Millions of views for the teaser trailer — which was an event itself today, because modern society is a quirky place. Millions of views. And most people were probably pleased:
And why not? That’s pretty intriguing.
There’s a subset of Star Wars fans who, for years and years, have been re-cutting even the original films and making their own stories. Some of them are supposedly big departures and markedly better than Lucas’ 1970s vision — where Greedo shot second. I am not one of those people. I don’t even own any version of the movies. But, like you, I probably know them all too well in general. So while I don’t cut video, I did see one thing above that I would do differently. But then I had this sudden realization.
Sure, that’s getting millions of views. It is a 1:45 tour de promotion. Culture phenomenon behind it, Disney’s marketing monster behind that. No record is safe. And YouTube is very pleased with the commercials they’ll have floating around that commercial — because modern society is a quirky place and, if you are smart, you can make money advertising off of someone else’s commercial. The Star Wars people are happy, too, particularly if they have entered into any promotional-financial deal with YouTube.
But, in our modern media world, shouldn’t we think beyond the traditional big screen presentation? Shouldn’t we think beyond the video hosting format? That link is getting passed around like a water bucket at a town hall fire today, but that’s just the link. Why wouldn’t you want to promote your product in other ways in other places?
This requires a few obvious changes. First, since your audience is here, there and everywhere, you need to be everywhere. The problem is every platform supports different sizes, run times, loops, etc. So, for a case like a movie promo, you’ll have to change your editorial stride. You have to get the pertinent information out there and, of course, making viewers want to show up to see your finished product.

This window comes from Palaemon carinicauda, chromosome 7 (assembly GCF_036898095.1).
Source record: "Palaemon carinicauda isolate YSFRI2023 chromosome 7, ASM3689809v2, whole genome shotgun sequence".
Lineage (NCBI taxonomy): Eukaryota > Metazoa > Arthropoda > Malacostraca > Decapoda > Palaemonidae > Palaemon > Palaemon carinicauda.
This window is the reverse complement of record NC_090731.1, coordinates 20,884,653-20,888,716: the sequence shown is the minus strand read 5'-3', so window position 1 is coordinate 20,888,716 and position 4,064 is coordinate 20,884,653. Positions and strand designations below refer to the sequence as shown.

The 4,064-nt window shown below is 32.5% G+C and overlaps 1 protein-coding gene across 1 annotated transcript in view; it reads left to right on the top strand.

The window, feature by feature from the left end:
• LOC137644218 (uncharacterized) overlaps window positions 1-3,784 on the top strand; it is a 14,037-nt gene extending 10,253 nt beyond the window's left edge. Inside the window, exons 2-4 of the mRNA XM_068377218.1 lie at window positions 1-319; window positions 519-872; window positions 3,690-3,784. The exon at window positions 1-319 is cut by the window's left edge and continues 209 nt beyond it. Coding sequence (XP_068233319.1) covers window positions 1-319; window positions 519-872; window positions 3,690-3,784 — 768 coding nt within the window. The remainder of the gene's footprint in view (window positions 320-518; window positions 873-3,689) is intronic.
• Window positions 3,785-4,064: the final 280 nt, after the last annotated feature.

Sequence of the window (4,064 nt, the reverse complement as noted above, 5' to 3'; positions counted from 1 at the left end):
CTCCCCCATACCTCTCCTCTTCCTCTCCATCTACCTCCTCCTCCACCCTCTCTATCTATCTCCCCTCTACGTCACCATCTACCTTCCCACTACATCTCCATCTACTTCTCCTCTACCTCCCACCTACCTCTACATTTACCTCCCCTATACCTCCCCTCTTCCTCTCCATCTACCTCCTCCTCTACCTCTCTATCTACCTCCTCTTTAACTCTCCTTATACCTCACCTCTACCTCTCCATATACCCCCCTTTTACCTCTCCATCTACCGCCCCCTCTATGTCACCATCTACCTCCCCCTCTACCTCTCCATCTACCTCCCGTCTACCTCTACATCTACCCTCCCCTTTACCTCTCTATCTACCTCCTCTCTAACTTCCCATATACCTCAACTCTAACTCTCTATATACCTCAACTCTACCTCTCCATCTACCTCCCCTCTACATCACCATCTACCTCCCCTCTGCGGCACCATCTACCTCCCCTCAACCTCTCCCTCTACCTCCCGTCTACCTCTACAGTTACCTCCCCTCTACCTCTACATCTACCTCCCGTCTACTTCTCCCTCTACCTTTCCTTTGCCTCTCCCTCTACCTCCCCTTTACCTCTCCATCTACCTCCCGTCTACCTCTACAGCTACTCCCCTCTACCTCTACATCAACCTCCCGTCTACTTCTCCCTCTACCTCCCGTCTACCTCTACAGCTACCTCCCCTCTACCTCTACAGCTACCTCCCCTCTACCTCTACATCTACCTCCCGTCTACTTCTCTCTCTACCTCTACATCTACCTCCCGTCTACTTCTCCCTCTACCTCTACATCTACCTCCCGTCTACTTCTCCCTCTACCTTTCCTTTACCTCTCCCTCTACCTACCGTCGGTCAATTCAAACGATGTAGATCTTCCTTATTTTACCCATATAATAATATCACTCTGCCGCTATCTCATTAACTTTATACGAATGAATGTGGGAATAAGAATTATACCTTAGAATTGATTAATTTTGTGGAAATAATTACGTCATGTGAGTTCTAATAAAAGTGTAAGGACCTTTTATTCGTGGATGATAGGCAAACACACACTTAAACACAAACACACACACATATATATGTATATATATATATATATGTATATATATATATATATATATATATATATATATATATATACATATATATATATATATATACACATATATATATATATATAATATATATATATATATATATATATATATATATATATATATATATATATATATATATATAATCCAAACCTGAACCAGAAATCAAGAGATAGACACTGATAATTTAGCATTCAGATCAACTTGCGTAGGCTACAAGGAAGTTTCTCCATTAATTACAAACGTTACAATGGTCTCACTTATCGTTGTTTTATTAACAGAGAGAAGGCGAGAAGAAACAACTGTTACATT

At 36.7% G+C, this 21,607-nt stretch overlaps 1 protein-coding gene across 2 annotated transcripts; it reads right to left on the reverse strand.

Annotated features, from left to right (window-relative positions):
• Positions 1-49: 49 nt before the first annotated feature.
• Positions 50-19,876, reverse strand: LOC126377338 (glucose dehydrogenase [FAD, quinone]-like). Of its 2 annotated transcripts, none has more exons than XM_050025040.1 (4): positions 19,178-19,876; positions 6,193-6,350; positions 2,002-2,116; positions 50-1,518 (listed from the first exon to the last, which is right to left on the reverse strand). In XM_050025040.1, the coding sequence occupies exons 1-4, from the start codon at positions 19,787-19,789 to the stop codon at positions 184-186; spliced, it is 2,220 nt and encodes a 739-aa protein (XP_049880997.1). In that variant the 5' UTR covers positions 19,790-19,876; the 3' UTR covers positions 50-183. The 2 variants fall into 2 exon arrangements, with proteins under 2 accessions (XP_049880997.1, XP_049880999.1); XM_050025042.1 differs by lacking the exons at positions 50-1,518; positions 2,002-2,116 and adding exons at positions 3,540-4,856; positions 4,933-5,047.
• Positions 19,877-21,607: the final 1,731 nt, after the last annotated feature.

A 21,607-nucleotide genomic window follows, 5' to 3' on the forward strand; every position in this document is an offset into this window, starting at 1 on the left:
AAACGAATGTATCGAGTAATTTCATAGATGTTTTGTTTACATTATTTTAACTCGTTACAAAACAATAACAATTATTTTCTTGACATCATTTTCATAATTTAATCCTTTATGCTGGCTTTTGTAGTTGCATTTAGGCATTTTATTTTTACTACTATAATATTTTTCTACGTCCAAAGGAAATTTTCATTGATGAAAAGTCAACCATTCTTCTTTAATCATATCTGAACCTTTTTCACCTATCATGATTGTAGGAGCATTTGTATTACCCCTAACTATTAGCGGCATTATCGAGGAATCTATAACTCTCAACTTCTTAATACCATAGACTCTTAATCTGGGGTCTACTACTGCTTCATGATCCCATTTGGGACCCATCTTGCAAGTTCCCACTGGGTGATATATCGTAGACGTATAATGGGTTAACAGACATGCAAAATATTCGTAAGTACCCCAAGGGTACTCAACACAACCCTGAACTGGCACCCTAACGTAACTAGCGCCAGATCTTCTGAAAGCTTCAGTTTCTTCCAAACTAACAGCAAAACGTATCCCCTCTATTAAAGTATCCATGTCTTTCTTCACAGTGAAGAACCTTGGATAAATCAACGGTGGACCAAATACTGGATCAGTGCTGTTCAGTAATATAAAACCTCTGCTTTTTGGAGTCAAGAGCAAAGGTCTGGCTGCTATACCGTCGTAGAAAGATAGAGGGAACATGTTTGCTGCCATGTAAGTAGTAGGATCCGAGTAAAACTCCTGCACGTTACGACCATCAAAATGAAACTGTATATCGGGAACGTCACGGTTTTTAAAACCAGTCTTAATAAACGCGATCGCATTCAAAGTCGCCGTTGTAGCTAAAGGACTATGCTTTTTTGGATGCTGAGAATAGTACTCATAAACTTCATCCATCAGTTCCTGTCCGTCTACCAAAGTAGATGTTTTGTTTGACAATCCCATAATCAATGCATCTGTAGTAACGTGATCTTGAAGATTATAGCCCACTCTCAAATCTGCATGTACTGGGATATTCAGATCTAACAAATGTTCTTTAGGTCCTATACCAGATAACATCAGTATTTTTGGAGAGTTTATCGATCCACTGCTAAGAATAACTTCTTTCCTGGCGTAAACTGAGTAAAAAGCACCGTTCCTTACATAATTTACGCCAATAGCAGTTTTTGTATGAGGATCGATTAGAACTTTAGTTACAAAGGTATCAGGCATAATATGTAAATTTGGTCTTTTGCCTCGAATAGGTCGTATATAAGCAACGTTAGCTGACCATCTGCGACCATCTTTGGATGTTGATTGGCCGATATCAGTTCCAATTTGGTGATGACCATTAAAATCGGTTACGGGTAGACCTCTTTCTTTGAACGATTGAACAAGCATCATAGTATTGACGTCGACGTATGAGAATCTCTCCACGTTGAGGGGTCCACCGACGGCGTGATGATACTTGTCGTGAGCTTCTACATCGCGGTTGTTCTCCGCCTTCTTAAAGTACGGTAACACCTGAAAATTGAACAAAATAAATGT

(What follows is intended purely as a Fair Use educational exercise.)
Let me give it a try. Twitter these days supports a 30-second video embedded right in the tweet. So here you have the luxury of a lot of time in our hyper-mediated world:
— kenny smith (@kennysmith) April 17, 2015
After the obvious and necessary trimming required for this marketing/storytelling/promotional exercise, I made one obvious change to the cut. (Personal preference.) I’ll only do it one more time, in a smaller way oriented more toward production than editorializing.
Now, Twitter is generous and gives you 30 seconds, but Instagram only gives you 15. Also, the square format would require some changes on the production end. That, right away, makes Instagram’s video feature outdated in my book. Anyway, here’s the necessarily shorter demonstration promo:
Finally, we come to Vine. The famous six-second video and the urgency of now, now. And don’t forget, it loops. Now I got lucky. Just watching that teaser with the idea of looking for a quick glimpse-clip you realize you’ve got a ton of iconic choices. A Vine ad might work better for this film rather than next month’s Aloha, a romantic comedy or June’s Big Game, an action film starring Samuel L. Jackson. But for this project, for this movie, this clip works well.
Yes, I know there’s a music mixing issue here. I’m only working with the produced material, of course. (And with hasty editing.)
The one thing missing is the MPAA announcement. But otherwise, this is an idea with legs; an idea whose time has come.
You have some audience overlap, sure, but you have different people on these different platforms throughout the day. And they consume products differently in each format. We must prepare our products accordingly, which is to say differently in each. Do it well then you can use social media’s true muscle, passing along information at the speed of light. Keep dropping in those links to the home-base trailer. Drive the audience to YouTube or Hulu. Watch people come in from Twitter and Instagram and Vine or wherever they were. It doesn’t matter where they were before. Now they’re watching a ship speed across the desert, an X-wing fighter skimming the water, that one guy who we don’t know yet, explosions, light sabers … and I’ve just invented the teaser-teaser.